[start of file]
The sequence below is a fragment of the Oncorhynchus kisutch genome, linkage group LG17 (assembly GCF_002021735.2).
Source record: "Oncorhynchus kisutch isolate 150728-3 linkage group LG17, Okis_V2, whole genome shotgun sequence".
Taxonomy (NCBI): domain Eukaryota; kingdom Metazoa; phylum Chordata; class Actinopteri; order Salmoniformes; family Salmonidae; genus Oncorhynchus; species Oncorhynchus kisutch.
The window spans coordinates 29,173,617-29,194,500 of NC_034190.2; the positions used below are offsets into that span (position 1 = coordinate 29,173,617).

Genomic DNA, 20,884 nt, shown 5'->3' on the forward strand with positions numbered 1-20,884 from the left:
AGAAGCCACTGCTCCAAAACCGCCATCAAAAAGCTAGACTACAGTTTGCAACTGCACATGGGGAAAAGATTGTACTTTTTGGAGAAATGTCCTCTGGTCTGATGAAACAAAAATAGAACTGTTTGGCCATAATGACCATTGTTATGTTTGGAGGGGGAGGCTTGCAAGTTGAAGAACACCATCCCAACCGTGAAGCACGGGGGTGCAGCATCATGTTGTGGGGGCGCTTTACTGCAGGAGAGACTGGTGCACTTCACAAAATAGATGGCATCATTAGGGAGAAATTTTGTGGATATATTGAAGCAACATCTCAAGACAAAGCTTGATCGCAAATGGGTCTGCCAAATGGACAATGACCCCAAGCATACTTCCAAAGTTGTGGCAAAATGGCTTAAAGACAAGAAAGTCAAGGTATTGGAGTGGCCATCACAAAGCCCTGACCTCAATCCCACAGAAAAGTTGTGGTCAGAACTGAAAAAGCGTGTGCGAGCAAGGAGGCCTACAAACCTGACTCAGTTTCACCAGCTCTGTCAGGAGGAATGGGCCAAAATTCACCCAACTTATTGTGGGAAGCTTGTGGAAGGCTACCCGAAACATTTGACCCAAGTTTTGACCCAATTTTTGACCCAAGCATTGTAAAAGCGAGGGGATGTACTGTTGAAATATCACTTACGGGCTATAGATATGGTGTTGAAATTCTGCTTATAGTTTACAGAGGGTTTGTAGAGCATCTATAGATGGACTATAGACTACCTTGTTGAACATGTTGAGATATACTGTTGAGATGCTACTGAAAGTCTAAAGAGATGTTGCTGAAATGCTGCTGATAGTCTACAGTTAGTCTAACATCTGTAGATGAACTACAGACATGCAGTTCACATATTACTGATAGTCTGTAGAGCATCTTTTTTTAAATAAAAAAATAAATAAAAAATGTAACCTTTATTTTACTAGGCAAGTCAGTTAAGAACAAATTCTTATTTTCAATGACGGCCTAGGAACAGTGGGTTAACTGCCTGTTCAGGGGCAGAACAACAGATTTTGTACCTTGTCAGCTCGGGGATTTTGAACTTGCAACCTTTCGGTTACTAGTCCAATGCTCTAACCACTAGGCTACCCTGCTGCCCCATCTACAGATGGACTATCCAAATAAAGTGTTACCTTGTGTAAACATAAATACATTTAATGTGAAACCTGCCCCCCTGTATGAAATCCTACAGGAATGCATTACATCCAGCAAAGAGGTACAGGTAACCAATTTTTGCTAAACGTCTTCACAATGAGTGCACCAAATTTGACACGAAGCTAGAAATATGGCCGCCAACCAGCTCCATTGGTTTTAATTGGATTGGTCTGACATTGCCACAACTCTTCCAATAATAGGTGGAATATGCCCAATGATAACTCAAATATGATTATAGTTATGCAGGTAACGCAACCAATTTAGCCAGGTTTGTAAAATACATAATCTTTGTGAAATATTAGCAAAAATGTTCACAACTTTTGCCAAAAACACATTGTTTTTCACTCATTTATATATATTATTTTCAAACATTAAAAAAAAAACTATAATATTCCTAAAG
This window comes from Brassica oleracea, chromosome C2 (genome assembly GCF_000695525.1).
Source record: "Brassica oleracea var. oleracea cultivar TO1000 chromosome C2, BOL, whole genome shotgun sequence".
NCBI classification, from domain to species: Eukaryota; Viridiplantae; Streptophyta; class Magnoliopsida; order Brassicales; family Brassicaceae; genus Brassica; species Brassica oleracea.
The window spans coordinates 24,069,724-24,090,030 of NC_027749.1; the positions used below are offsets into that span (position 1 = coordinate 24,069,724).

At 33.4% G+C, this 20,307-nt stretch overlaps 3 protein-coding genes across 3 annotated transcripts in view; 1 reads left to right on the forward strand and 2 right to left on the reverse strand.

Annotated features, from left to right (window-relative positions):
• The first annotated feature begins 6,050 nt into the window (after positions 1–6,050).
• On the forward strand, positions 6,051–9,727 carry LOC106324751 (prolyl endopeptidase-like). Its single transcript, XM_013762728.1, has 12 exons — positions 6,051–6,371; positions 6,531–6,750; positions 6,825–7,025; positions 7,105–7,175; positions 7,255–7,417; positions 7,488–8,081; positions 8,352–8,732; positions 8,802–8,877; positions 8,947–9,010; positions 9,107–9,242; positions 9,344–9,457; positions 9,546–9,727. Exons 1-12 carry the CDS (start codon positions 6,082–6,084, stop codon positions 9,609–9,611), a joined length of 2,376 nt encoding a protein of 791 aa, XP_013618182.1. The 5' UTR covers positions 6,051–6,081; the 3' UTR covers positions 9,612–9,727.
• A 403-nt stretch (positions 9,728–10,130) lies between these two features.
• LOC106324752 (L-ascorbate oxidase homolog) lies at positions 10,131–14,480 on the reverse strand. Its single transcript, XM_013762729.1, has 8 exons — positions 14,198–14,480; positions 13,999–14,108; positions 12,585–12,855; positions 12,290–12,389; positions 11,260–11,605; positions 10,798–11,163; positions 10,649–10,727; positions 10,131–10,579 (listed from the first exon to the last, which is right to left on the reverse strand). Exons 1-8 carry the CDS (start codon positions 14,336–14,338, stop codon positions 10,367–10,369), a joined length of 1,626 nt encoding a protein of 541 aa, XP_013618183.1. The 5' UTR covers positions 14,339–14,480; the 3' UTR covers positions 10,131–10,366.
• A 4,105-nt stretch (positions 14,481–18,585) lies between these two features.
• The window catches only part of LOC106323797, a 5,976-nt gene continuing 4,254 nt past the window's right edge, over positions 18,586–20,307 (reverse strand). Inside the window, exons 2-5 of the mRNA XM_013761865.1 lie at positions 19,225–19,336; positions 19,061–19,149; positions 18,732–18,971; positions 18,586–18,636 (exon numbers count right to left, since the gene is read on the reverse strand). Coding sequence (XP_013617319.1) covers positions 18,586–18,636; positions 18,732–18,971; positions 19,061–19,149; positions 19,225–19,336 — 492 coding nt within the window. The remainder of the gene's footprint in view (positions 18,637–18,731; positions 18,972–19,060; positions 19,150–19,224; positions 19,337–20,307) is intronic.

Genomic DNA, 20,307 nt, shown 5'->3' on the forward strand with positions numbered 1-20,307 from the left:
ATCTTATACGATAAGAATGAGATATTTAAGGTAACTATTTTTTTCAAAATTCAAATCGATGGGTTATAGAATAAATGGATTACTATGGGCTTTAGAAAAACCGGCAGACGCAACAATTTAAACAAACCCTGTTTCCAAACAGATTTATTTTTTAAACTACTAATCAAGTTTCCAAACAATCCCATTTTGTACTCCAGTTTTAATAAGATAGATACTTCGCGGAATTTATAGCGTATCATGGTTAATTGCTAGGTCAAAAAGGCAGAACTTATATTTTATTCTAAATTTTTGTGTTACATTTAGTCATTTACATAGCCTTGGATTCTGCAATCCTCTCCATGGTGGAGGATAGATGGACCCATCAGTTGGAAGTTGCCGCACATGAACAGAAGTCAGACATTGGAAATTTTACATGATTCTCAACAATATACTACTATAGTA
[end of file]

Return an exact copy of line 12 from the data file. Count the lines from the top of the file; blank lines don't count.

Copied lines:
Annotated features, from left to right (window-relative positions):